How To Make Use Of A Useless Mediation

By:

Rebecca A. Young practices civil litigation with the law firm of Owens & Millsaps, LLP in Tuscaloosa, Alabama.  She can be reached at ryoung@theowensfirm.com.

The mediation has just begun and already the parties are fed-up and ready to go home.  There is no way you are leaving today with a resolution of the case. What a waste! Your clients have traveled all the way here and you have paid a mediator for the day—all for nothing.  This was useless.

If you have ever left a mediation feeling this way or approached a mediation feeling this way, then you may be missing out on the full use of the mediation. There are several ways to make use of a mediation that seems doomed to failure. Understandably, not every case is postured for final settlement when it goes to mediation. This may be the result of a premature mediation order from the court or the result of very difficult parties who are worlds apart in their evaluation of the dispute or entangled in deep emotions arising from the dispute. Regardless the reason, a mediation can be useful even when it does not produce a final settlement between the parties.

Mediation is too often thought of as serving the sole function of producing a final settlement of the case. This approach underutilizes mediation. A mediation should instead be approached like a Swiss Army knife which possesses several different tools to serve multiple functions.  Sometimes the mediation functions like a sharp blade cutting through all the parties’ disagreements allowing them to reach a final resolution. In many other instances, the mediation functions by using different tools that can pry open and unscrew secondary issues that are preventing the parties from resolving their dispute.  

Here are a few suggestions for making use of a mediation when it looks like a final resolution of the case is not likely.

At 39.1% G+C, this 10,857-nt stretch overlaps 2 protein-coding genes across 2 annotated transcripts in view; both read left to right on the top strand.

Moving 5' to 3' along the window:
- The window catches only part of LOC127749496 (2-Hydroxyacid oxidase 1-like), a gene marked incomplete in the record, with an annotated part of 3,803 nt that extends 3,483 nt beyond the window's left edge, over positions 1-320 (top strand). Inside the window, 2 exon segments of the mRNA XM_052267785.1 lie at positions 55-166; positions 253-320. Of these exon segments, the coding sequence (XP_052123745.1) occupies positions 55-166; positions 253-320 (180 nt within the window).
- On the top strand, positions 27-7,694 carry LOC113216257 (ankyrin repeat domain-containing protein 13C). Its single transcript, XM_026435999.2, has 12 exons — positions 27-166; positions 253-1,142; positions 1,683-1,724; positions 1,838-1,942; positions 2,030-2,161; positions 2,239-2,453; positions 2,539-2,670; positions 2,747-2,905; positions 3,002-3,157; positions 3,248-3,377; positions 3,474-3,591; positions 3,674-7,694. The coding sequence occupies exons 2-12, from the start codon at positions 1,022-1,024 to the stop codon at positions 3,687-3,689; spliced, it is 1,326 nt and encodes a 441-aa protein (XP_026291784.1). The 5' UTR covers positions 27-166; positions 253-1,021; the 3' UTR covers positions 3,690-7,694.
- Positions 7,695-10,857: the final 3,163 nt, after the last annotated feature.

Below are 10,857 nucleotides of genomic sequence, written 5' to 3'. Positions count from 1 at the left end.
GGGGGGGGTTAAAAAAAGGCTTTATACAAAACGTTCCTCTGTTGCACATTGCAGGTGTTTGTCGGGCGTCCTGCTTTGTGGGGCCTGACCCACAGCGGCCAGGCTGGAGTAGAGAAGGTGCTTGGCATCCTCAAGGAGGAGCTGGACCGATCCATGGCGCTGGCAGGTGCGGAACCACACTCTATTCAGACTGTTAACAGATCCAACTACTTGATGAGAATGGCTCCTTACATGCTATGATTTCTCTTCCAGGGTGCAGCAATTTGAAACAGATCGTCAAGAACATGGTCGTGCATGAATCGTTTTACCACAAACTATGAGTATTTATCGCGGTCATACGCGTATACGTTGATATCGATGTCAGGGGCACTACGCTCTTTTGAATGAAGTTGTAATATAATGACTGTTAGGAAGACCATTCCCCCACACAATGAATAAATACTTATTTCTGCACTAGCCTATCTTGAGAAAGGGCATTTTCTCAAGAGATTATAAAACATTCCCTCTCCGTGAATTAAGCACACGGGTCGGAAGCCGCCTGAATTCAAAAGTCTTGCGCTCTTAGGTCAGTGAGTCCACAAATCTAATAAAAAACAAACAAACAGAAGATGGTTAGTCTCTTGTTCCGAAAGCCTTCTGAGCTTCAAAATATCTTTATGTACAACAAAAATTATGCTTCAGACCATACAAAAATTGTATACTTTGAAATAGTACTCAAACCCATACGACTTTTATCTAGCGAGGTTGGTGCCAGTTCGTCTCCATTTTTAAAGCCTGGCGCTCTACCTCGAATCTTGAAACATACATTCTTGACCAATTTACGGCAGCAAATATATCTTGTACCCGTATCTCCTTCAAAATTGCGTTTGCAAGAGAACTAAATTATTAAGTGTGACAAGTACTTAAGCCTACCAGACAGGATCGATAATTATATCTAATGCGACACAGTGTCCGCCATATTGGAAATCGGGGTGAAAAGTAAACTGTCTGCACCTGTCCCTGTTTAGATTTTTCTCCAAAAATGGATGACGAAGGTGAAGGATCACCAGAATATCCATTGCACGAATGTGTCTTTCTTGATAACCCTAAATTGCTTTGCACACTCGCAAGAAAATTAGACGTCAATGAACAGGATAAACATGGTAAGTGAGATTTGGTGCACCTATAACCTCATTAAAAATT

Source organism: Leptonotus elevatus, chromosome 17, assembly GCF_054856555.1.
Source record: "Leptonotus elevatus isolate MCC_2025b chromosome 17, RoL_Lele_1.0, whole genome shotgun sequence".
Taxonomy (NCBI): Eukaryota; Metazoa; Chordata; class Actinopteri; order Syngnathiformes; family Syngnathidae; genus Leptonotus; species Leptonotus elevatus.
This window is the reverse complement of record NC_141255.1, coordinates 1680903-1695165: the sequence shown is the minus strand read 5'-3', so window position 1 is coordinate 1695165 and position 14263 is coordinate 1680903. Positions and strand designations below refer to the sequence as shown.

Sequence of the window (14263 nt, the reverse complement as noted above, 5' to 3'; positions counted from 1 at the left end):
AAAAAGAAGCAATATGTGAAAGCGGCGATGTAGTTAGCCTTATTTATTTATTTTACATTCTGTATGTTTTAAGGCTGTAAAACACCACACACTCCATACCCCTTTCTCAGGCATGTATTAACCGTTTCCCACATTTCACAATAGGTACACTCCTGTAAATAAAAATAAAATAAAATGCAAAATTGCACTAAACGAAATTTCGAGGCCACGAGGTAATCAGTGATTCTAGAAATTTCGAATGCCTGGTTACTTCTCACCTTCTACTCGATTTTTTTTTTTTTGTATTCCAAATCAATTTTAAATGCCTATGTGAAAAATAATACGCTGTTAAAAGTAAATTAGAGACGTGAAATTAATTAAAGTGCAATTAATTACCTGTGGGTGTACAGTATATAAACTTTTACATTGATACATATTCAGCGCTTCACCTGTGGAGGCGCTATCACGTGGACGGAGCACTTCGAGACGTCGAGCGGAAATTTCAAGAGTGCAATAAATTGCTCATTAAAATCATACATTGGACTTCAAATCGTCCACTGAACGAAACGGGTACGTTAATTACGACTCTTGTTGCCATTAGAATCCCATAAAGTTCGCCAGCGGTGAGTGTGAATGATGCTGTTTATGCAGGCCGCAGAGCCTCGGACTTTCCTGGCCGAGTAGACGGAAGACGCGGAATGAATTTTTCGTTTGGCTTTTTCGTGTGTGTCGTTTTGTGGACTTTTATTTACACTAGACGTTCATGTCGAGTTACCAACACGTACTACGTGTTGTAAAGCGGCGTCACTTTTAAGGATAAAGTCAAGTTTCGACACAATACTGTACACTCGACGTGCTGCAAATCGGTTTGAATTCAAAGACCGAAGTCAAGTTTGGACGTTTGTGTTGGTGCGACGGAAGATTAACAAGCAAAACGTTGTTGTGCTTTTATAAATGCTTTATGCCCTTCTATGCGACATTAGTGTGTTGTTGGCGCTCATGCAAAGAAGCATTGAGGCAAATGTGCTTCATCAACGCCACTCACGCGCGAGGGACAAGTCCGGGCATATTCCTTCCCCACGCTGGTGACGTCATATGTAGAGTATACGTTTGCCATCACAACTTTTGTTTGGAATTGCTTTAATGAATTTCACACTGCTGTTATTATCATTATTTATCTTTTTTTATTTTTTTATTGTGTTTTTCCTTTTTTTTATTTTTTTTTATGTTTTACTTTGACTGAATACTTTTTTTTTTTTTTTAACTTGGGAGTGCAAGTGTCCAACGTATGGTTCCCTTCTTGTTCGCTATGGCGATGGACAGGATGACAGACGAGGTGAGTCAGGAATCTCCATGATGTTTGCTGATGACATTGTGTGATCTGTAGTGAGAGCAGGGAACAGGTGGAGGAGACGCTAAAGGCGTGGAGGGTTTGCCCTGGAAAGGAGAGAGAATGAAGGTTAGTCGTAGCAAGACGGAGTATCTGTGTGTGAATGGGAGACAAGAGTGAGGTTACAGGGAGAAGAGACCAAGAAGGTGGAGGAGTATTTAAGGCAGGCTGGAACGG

_   Break It Up

When a mediation is approached with the sole goal of complete resolution, it is easy for the opposing sides to become overwhelmed and pessimistic about achieving this goal. This is especially true when there is a big gap of disagreement between the parties.  In these instances, it is helpful to close that gap by breaking up various aspects of the disagreement. By dissecting the dispute and handling it in smaller pieces, opposing parties will feel less overwhelmed and become more confident in reaching a resolution.

Breaking the dispute into several pieces helps to identify crucial matters that can be agreed on by the parties. For example, the parties may agree on the amount of damages, but contest the aspect of causation. This simple dissection helps to narrow the issues for mediation and creates momentum for reaching a final resolution.  This dissection can also identify aspects of the case that are not necessarily elements of the parties’ claims but are important issues that need to be resolved in order to reach a final resolution.  When the parties appear to have arrived at a dead end in negotiating the primary elements of their dispute, suggest negotiating the secondary aspects of the case that you have identified. 

_    Suggest Negotiationing Other Aspects Of The Case

Even when the parties cannot agree on the primary elements of their dispute, they may be able to reach agreements on secondary issues such as discovery, evidence admissibility,  liens, or subrogation rights.  These matters often correlate with negotiating a final agreement. 

When a case is in mediation, there commonly exist discovery issues that need to be addressed.  If a final settlement of the claims does not look probable or possible, suggest that the parties discuss the discovery issues.  This effort will save you the time of addressing these issues with opposing counsel later.  Additionally, you will have the assistance of the mediator to facilitate the sometimes hostile discovery battle.  Even if you are unable to reach resolutions on the discovery issues, your efforts to do this during mediation will most likely score you brownie points with the court.       

Another example of a secondary issue that can be addressed in mediation is a dispute regarding the admissibility of evidence.  The mediation can be an excellent forum for addressing potential evidence objections or objections to potential witnesses.  Many courts require that parties discuss and attempt to resolve these issues prior to trial for the purpose of submitting a joint pre-trial memorandum.  Similar to the discovery disputes, using the mediation to preemptively address these issues is efficient and effective.  Further, it forces the parties to continue to think about their case and consider what is ahead in the event that the matter continues through the litigation process.  While the parties consider their options outside of mediation, they may find themselves rethinking their original positions and navigate back towards reaching a final resolution of the dispute.